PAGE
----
• JessicaHof

    In other words, you have no evidence to back up the claim you made? I knew that, and if you are honest, so did you. I offered you at least three links to what the Church thinks, and none of them support your contention it thinks Islam ‘invalid’; that is because it is not dismissive as you are. Why not just admit it – you are misrepresenting the view of the Church.

  • C_monsta

    If the Church does not consider the Koran to be invalid, why does it not follow the Koran? As you have a better understanding of the Church than me, maybe you can work it out, as I’m very puzzled about this.

  • JessicaHof

    If you insist that things are black and white and that the Church must be so too, you will be puzzled. Some parts of the Koran do not conflict with Christian teaching and those parts are valid, many do and would not be considered so. But if we are to follow Christ’s teaching, we need to approach those who have not had the full revelation of the Truth in love and understanding – and not be calling them delusional.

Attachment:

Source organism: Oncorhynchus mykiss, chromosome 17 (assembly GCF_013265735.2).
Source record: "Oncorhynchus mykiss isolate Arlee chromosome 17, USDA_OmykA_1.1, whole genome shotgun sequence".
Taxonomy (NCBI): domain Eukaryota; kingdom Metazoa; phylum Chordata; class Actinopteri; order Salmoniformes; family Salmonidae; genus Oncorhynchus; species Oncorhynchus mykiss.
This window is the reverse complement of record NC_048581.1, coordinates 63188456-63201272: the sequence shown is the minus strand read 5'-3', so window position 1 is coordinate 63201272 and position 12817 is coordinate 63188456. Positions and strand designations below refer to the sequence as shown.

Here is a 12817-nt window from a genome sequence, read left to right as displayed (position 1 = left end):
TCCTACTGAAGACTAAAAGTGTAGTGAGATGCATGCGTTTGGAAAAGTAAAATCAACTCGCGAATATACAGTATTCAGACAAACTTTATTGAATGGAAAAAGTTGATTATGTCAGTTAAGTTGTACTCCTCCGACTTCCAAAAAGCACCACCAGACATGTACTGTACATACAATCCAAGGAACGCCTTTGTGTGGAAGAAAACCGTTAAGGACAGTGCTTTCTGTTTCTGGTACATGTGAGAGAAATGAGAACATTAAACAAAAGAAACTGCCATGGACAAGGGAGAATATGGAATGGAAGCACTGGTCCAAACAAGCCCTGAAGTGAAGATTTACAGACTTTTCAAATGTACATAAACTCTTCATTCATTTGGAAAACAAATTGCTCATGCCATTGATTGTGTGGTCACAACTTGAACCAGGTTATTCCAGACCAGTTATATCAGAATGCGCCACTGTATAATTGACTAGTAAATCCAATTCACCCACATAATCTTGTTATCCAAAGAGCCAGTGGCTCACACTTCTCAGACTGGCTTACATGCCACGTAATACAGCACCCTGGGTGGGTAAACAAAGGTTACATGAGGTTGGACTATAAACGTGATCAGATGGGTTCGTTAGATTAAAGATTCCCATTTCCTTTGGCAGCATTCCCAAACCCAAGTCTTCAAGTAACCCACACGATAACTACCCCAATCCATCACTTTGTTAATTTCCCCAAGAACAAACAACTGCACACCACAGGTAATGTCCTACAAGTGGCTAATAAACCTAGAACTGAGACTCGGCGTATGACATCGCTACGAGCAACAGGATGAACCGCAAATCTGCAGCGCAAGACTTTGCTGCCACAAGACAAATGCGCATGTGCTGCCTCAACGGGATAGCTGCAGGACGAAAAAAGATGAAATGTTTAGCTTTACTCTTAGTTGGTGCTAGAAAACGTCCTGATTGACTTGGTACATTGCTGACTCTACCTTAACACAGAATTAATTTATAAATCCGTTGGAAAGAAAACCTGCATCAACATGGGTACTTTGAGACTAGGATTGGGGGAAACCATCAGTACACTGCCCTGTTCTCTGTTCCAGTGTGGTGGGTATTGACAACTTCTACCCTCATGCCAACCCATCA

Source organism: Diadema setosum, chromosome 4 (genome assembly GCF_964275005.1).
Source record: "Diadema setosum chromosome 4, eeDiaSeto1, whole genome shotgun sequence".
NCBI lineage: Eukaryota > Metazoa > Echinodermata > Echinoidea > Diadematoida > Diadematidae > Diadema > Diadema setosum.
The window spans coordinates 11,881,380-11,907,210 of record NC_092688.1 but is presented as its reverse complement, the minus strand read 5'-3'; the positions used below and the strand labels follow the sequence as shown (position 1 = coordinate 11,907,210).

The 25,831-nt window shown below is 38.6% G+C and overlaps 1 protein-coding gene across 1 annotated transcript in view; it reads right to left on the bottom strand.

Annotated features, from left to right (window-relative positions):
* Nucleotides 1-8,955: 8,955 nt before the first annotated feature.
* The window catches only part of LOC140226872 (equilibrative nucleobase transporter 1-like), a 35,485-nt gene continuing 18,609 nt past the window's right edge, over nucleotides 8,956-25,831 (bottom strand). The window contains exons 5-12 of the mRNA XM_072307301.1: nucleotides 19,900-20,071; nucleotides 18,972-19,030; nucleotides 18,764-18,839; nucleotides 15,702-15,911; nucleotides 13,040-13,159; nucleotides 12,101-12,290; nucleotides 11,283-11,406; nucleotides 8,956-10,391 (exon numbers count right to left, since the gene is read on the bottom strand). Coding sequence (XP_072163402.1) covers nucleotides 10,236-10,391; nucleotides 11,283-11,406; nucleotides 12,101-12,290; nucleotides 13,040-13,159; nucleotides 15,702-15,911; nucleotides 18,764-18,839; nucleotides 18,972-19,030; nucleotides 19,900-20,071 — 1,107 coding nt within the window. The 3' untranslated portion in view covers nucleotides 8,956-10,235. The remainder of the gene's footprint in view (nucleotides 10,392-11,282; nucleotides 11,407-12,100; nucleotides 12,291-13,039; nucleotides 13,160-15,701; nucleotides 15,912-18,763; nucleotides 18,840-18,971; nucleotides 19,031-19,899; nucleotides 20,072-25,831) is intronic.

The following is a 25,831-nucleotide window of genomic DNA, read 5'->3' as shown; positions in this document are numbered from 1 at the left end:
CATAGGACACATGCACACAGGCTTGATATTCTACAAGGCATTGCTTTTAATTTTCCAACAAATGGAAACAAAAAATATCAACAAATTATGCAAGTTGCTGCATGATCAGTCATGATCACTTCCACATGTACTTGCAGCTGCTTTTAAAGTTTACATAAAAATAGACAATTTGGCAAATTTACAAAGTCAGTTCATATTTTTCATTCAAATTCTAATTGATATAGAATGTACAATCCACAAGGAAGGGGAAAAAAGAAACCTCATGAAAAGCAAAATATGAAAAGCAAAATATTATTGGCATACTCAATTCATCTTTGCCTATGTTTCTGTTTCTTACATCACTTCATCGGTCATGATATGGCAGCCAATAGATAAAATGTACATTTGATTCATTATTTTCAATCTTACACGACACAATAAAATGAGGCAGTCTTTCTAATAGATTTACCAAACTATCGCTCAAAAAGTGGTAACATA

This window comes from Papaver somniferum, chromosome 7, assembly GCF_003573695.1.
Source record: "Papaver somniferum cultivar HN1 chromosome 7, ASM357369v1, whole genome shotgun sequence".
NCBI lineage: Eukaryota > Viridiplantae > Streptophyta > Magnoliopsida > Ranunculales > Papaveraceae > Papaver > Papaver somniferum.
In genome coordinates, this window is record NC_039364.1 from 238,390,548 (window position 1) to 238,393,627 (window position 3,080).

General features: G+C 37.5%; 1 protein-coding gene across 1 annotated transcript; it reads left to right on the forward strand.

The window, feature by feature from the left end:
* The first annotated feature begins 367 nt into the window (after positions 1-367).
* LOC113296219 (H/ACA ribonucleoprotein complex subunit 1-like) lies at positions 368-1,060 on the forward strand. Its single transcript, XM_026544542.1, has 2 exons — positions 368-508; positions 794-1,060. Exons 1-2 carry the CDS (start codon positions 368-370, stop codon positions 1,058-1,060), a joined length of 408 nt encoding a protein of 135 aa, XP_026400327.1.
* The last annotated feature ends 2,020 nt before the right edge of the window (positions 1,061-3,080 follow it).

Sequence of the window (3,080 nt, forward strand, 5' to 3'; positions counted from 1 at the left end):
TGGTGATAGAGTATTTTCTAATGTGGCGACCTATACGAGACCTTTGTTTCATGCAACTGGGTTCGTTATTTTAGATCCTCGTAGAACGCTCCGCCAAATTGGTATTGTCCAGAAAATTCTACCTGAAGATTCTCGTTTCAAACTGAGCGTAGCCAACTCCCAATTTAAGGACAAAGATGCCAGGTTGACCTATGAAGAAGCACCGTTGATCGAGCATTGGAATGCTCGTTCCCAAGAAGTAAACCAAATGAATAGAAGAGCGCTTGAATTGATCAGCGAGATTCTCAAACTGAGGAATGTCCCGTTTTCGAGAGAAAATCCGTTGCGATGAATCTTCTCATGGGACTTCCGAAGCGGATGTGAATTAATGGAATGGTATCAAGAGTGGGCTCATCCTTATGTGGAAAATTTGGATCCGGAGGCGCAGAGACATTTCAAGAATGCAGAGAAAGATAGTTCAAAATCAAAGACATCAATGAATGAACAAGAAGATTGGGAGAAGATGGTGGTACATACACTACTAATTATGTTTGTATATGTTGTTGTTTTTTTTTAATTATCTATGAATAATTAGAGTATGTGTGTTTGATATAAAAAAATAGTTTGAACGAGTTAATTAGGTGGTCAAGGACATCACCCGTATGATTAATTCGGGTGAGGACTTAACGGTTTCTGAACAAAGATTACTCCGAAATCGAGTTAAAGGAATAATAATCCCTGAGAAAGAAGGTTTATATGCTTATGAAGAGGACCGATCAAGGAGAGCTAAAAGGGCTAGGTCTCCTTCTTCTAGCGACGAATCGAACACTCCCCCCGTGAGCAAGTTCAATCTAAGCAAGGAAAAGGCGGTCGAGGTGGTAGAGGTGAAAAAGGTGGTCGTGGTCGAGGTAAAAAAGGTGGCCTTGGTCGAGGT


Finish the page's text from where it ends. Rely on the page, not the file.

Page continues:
• C_monsta

    I never said that Muslims are delusional, but they have been deluded by the Koran to believe that Jesus is not divine (for example). How are you arguing against that?

  • JessicaHof

    I am not, and never have. My argument has been that it is not right for you to say that the Church regards Islam as invalid.

  • C_monsta

    Islam regards the very foundation belief of your religion to be mistaken. This is very much a ‘black and white’ issue. If God doesn’t disapprove of Islam it doesn’t look good for Christianity, does it?

  • JessicaHof